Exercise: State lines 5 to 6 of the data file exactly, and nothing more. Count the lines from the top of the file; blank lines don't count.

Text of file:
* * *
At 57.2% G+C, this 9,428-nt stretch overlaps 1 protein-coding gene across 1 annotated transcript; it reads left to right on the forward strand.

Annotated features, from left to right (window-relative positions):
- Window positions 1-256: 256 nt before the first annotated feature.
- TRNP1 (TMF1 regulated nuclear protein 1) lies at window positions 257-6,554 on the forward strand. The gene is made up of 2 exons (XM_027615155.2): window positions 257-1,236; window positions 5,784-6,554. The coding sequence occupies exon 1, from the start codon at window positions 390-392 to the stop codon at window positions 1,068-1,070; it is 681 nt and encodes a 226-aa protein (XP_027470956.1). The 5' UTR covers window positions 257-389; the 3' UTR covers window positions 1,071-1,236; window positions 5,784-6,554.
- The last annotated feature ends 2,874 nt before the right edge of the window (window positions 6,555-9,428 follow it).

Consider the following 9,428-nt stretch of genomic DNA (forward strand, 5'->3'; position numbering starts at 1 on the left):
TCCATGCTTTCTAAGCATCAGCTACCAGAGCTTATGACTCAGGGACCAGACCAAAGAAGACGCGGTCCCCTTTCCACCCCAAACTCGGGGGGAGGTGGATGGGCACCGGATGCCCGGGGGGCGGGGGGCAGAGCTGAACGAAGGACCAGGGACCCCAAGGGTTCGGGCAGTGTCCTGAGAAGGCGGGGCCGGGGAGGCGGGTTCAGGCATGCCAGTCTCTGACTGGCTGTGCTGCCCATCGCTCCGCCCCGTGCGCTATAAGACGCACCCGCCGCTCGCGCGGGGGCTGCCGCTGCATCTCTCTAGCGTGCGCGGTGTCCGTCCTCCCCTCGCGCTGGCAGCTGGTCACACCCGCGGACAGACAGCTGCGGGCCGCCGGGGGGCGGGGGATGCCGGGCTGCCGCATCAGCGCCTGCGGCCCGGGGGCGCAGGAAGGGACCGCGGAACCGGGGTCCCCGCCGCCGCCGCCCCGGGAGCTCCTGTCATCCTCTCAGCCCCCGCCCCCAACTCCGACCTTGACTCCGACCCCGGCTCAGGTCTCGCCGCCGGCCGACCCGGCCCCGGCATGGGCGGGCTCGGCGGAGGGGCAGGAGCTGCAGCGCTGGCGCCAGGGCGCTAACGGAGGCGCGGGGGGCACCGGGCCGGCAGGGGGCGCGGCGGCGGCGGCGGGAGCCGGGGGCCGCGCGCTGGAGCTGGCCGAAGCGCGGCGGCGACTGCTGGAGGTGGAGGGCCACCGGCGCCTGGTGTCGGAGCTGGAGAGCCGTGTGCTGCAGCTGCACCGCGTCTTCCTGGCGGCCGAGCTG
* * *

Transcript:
- The last annotated feature ends 2,874 nt before the right edge of the window (window positions 6,555-9,428 follow it).

Consider the following 9,428-nt stretch of genomic DNA (forward strand, 5'->3'; position numbering starts at 1 on the left):